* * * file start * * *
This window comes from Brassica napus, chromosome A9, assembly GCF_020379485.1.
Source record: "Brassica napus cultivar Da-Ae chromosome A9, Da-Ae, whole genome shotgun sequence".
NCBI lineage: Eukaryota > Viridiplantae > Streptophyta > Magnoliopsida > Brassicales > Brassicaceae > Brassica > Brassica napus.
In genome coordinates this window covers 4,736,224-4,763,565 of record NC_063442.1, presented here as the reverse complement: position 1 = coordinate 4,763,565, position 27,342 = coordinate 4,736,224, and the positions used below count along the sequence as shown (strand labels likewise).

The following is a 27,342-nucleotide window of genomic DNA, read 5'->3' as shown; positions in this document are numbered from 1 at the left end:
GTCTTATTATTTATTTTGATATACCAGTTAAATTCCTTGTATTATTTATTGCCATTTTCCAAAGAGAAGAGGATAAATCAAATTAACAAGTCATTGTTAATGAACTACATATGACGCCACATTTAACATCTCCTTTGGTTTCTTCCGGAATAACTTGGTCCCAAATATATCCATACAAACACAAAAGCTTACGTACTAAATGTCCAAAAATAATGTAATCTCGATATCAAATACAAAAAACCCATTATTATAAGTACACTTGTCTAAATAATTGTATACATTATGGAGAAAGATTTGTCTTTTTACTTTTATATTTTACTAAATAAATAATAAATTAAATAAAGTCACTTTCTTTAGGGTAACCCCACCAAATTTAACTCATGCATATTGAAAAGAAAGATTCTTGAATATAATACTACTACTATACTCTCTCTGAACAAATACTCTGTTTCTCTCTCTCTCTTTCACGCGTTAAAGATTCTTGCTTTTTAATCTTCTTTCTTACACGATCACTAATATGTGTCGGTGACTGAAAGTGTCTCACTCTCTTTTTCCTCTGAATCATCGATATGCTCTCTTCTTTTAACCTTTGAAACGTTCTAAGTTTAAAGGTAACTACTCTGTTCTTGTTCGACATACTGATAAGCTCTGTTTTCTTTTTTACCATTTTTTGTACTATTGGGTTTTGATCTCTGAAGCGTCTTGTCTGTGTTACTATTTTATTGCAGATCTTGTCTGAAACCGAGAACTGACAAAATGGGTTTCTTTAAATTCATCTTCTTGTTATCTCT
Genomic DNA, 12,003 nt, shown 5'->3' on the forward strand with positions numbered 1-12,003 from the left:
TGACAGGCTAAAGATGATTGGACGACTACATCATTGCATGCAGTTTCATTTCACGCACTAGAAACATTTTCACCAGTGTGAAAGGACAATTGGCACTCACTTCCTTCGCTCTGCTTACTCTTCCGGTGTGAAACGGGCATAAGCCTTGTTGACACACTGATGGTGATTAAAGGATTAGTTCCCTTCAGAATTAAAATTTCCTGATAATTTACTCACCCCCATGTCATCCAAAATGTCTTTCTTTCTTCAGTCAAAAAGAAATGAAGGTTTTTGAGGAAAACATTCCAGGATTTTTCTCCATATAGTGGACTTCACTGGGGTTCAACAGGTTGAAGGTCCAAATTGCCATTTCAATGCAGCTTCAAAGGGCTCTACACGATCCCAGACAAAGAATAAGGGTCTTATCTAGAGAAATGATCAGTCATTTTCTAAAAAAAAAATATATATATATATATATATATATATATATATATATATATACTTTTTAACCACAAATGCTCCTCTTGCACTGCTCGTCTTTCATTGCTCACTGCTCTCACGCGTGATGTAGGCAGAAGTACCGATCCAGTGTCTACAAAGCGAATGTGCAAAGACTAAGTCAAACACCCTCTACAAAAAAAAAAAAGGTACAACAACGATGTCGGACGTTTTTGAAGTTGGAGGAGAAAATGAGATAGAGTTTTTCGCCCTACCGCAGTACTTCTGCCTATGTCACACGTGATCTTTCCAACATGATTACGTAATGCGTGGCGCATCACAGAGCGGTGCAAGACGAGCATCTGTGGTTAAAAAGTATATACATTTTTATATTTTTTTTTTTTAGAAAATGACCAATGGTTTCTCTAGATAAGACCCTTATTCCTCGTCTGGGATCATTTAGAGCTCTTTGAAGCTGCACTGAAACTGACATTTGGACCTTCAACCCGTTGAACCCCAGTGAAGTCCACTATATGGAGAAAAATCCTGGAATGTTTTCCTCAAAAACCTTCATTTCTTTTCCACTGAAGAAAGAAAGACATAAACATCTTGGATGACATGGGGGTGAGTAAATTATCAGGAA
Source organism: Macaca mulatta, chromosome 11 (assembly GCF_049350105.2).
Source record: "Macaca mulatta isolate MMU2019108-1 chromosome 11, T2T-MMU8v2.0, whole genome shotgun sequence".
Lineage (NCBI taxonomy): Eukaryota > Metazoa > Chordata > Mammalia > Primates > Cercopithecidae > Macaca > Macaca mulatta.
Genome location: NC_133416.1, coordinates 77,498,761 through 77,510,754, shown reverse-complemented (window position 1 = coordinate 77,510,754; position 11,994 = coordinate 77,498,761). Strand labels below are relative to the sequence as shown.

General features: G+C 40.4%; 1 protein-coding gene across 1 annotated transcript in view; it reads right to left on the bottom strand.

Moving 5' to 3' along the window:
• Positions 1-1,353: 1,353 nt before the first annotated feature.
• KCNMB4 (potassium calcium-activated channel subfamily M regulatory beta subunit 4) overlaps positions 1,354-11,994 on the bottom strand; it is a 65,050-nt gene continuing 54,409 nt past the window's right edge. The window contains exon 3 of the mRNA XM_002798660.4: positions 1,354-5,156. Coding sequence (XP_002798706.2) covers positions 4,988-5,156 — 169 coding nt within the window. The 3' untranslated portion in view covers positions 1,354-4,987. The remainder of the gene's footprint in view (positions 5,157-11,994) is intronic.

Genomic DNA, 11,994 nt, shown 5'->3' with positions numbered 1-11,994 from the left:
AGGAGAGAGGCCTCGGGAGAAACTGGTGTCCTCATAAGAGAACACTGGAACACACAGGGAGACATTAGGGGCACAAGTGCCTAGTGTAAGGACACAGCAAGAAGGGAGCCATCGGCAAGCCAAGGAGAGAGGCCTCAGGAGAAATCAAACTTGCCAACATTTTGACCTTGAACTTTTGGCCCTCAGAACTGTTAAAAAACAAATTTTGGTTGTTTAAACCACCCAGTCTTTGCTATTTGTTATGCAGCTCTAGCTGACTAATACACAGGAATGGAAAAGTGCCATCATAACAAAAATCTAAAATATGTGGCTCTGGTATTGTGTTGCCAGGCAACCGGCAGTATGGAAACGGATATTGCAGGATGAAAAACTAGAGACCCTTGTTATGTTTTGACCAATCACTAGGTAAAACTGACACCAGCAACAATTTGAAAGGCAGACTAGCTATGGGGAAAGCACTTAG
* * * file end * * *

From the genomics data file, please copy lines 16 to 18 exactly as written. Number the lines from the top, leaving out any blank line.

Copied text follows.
• KCNMB4 (potassium calcium-activated channel subfamily M regulatory beta subunit 4) overlaps positions 1,354-11,994 on the bottom strand; it is a 65,050-nt gene continuing 54,409 nt past the window's right edge. The window contains exon 3 of the mRNA XM_002798660.4: positions 1,354-5,156. Coding sequence (XP_002798706.2) covers positions 4,988-5,156 — 169 coding nt within the window. The 3' untranslated portion in view covers positions 1,354-4,987. The remainder of the gene's footprint in view (positions 5,157-11,994) is intronic.

Genomic DNA, 11,994 nt, shown 5'->3' with positions numbered 1-11,994 from the left:
AGGAGAGAGGCCTCGGGAGAAACTGGTGTCCTCATAAGAGAACACTGGAACACACAGGGAGACATTAGGGGCACAAGTGCCTAGTGTAAGGACACAGCAAGAAGGGAGCCATCGGCAAGCCAAGGAGAGAGGCCTCAGGAGAAATCAAACTTGCCAACATTTTGACCTTGAACTTTTGGCCCTCAGAACTGTTAAAAAACAAATTTTGGTTGTTTAAACCACCCAGTCTTTGCTATTTGTTATGCAGCTCTAGCTGACTAATACACAGGAATGGAAAAGTGCCATCATAACAAAAATCTAAAATATGTGGCTCTGGTATTGTGTTGCCAGGCAACCGGCAGTATGGAAACGGATATTGCAGGATGAAAAACTAGAGACCCTTGTTATGTTTTGACCAATCACTAGGTAAAACTGACACCAGCAACAATTTGAAAGGCAGACTAGCTATGGGGAAAGCACTTAG